Dugouts and Diapers

Jessica Starr Nichols

Homegrown Stevia….the Only Safe Choice

3 Comments

How many of you look forward to that wonderful cup of coffee or tea in the morning? How many of you reach for that packet of artificial sweetener or spoonful of sugar to help make your coffee or tea taste better? STOP! You’re ruining your beverage of choice and contaminating your body. Why not grow your own Stevia??? It’s really easy, and anyone, especially those living in South Alabama, can do it.
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I’m not going to preach to you about the dangers of store-bought sugar and sweetners. You can do the research on your own, but just know if you’re purchasing a sweetener, and it is white in color, that’s not natural. It contains some form of bleach to make it that beautiful white color. Let’s face it….people are are far more likely to eat or drink something that is white than green. Stevia in its natural, un-processed form is green, not white. Before I get off of my soapbox on this subject….look at the manufacturer! Why in the world would you add something to your coffee or tea that the Coca Cola Company has manufactured? Certainly it’s not because it’s good for you. Just something to think about. Here is a picture of un-processed ground stevia compared to the stevia you buy at your local grocery store.

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To begin growing your own stevia, you do what you would do with any plant. You plant it in the soil and water it. For those of you that are local readers, I purchased my stevia plants from Dothan Nurseries. Their staff was extremely helpful, and they loaded my plants as well as my organic potting soil into my car for me. I purchased three plants, and I planted mine in a large pot, simply because I live in the city and don’t have room for an actual garden. Stevia flourishes here in our hot, humid weather. It is known that stevia becomes sweeter as the temperatures drop, but you will want to harvest it one final time before you get your first frost. Cover your stevia plant during the bitter winter months, because it doesn’t handle the freezing temperatures very well.

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To begin making pure, liquid stevia, you will want to trim your stevia plants to the base. Wash all of your stems and leaves in clean water. After you’ve washed the stems and leaves thoroughly, begin tearing the leaves off of the stems and laying them either on an outdoor table, an old window screen, or you can even use a baking sheet. Allow them to dry outside for 6-12 hours depending on how warm the temperature is that day.

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Once your stevia leaves are dry, they will be very crunchy. Place them in either a food processor or a coffee grinder. You now want to grind them into a soft powder. Be aware that when you remove the lid to your coffee grinder or food processor, you will be able to taste the sweet powder in the air. That’s really my favorite part, because that’s truly when you see what you’ve done.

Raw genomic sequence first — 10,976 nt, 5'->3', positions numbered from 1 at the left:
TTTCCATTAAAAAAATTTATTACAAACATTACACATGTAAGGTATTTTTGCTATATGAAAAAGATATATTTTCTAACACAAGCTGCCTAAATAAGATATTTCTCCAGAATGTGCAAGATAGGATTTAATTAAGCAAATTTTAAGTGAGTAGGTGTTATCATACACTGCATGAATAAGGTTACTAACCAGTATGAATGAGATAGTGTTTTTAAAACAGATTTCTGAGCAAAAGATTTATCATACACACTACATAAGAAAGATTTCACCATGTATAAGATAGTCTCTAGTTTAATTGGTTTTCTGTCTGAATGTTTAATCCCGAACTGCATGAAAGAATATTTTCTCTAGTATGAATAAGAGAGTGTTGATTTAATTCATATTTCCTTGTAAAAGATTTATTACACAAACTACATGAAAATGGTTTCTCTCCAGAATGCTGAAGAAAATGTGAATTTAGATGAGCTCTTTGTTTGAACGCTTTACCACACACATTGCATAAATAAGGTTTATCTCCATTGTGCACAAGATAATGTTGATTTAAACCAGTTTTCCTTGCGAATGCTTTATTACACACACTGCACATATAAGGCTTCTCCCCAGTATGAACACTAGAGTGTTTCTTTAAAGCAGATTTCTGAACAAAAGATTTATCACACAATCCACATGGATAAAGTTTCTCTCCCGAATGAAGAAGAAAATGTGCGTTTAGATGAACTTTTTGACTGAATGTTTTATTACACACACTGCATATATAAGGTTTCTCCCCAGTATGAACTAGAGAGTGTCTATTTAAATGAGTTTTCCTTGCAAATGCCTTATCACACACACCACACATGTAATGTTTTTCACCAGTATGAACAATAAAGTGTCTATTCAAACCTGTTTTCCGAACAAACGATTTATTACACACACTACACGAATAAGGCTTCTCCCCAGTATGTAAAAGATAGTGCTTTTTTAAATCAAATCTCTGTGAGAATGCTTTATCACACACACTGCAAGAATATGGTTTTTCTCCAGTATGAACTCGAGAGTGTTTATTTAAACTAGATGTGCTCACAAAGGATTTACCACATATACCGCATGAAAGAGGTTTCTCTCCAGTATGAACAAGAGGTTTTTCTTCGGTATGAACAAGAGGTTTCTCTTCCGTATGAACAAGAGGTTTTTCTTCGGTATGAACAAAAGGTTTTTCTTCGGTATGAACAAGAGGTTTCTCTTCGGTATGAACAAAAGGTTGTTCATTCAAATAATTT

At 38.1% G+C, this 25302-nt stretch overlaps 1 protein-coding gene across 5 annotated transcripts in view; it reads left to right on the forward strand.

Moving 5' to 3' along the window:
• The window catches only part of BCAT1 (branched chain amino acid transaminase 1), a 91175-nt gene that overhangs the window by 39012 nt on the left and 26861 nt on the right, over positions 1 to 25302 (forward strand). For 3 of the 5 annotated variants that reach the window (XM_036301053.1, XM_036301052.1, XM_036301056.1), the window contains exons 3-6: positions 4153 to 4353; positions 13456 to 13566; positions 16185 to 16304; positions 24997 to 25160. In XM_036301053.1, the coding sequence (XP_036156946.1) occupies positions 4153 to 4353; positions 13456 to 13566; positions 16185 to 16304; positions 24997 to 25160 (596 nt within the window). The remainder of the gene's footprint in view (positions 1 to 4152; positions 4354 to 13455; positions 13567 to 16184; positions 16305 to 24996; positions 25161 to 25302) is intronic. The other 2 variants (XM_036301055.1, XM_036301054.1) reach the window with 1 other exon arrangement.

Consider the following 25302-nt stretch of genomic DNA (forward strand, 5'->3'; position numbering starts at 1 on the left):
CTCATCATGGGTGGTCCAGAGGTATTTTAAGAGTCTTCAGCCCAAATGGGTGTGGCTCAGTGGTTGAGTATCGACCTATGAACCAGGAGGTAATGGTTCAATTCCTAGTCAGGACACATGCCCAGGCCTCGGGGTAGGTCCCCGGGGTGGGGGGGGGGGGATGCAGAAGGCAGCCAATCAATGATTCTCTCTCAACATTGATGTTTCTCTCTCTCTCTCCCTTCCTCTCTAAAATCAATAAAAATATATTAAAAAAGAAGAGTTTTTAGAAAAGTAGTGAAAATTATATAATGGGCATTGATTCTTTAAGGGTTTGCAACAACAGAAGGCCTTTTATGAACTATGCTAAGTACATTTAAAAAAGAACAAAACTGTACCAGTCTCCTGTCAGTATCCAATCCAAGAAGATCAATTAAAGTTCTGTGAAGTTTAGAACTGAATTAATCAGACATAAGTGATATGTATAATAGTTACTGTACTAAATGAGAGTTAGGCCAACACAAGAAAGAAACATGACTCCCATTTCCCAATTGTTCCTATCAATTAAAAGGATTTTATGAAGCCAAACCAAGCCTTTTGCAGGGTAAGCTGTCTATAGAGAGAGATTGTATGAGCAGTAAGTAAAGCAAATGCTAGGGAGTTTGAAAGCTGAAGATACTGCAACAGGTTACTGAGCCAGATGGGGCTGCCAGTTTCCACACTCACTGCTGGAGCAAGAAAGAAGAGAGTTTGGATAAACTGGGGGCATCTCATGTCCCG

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Now, you can stop here and simply use powdered stevia, but my husband and I have found that it can be somewhat bitter by the time you reach the bottom of your cup of coffee or tea, whereas the liquid is just right to our taste buds. To make liquid stevia, simply pour 1/4 cup of your powdered stevia into a mason jar, add 1 cup of warm, filtered water. You don’t want the water to be boiling, only warm. Put the lid on the jar and shake it up until the powder is mostly dissolved. Let it sit out on the counter overnight, and the next morning, you can add a little bit to your coffee or tea and refrigerate the excess. Don’t freak out when you see the rich, green color of the liquid stevia. This is normal. This is what natural, unprocessed sweetener should look like! One jar of liquid stevia generally lasts us about two months, and by the time I’m running low, my plants have produced a bountiful harvest once again. Keep in mind that 2-3 teaspoons of powdered or liquid stevia is equivalent to 1 cup of store-bought sugar. We use approximately 1/8-1/4 teaspoon per cup of coffee or tea.

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I hope you will give this a try. You don’t have to be a full-time farmer to do this. Stevia doesn’t require a whole lot of attention. So if you have a large pot, soil, and stevia plants, you can do this. God graciously provides the sunshine and the rain. Save money, be productive, and take care of your body. God only gave you this one body….honor Him with what you put in it. It’s taken me 32 years to learn the importance of taking care of my body, and I pray that my children see and know earlier on the importance of a healthy mind and body. So go grow your own stevia and allow this to be the beginning of a healthier you.

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Author: jstarrnichols

I'm a stay at home mom that daily strives to be a Proverbs 31 woman to my husband and children.

3 thoughts on “Homegrown Stevia….the Only Safe Choice

  1. Very informative, Jessica! Clearly written with easy to follow steps! Love the photography.

  2. Pingback: Mama’s Pumpkin Bread | Dugouts and Diapers

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